Dark Christianity
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May 2008
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A Sign of Progress?

LJ-SEC: (ORIGINALLY POSTED BY [info]wyldraven)

Washington Post: Political Appointees No Longer to Pick Justice Interns

The Justice Department is removing political appointees from the hiring process for rookie lawyers and summer interns, amid allegations that the Bush administration had rigged the programs in favor of candidates with connections to conservative or Republican groups, according to documents and officials.

The decision, outlined in an internal memo distributed Thursday, returns control of the Attorney General's Honors Program and the Summer Law Intern Program to career lawyers in the department after four years during which political appointees directed the process.

The changes come as the Justice Department is scrutinized for its hiring and firing practices because of the dismissal of eight U.S. attorneys. Some of the fired prosecutors were removed because they were not considered "loyal Bushies" by senior Justice and White House officials.

Justice officials said the change was prompted by a contentious staff meeting in early December, which included complaints that political appointees led by Michael J. Elston, chief of staff for Deputy Attorney General Paul J. McNulty, had rejected an unusually large number of applicants during the most recent hiring period. Last year, about 400 applicants were interviewed for the honors program -- the primary path to a Justice Department job for new lawyers -- down from more than 600 the year before.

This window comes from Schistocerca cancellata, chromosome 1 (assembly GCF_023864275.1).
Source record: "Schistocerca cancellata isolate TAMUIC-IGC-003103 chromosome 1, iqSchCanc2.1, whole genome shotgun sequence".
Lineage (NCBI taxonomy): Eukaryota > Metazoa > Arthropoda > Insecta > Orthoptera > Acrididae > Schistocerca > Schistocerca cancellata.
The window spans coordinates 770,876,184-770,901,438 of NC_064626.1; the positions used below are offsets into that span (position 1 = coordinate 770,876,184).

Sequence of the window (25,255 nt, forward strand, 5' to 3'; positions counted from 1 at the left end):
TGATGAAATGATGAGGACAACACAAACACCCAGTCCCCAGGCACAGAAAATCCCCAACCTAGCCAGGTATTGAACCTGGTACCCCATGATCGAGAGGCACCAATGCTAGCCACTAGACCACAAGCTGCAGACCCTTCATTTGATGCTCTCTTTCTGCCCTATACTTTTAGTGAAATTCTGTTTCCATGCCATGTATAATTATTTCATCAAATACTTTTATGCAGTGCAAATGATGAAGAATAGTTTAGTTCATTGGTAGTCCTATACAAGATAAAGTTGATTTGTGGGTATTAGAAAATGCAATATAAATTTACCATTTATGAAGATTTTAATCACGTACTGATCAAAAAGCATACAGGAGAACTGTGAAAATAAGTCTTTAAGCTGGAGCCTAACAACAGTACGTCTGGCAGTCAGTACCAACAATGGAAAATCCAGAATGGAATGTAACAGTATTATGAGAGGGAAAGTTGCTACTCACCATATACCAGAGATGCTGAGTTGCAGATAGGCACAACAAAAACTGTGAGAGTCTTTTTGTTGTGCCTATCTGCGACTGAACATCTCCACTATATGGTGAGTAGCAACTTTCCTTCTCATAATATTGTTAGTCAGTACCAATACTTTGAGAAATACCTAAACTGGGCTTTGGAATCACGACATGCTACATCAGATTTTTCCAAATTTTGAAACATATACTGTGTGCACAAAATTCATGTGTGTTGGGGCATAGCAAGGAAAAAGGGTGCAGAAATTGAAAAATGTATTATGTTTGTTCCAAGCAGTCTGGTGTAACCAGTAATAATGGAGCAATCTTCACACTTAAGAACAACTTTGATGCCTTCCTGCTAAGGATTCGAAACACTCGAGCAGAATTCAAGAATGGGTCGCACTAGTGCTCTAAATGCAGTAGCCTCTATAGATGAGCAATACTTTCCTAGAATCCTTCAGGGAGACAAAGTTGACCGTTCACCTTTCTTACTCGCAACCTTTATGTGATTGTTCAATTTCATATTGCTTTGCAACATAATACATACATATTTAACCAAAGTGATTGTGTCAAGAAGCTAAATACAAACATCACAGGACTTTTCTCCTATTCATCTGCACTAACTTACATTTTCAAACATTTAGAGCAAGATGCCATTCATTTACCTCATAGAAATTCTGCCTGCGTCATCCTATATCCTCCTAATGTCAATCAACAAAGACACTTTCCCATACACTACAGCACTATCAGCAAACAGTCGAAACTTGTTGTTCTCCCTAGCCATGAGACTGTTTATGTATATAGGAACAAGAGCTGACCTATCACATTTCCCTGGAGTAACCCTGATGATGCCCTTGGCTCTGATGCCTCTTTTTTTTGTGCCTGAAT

The House and Senate Judiciary committees also are investigating allegations from an anonymous group of Justice employees that most of those cut from the application lists had worked for Democrats or liberal causes and that Elston removed people for spurious reasons that included "inappropriate information about them on the Internet."
So what we seem to be hearing is that this politicization of the Justice Department has been noticed, and someone is trying to put the brakes on it. I found this section of the article particularly telling with regards to how this hiring was done in the four years of appointees running the programs.
Bill Condon, an honors hire in the civil rights division who graduated in 2004 from Regent University, a small Christian school in Virginia Beach, recounted his job interview recently in the school's alumni magazine. Condon wrote that, when an interviewer asked him which Supreme Court decision he disagreed with most, Condon cited a 2003 ruling that struck down a Texas law outlawing homosexual acts, a decision that has been a lightning rod for social conservatives.

One of his interviewers, Condon wrote, suggested that, coming from Regent, "I may be interested in some religious liberties cases" the civil rights division was bringing in a new area of emphasis for the division.

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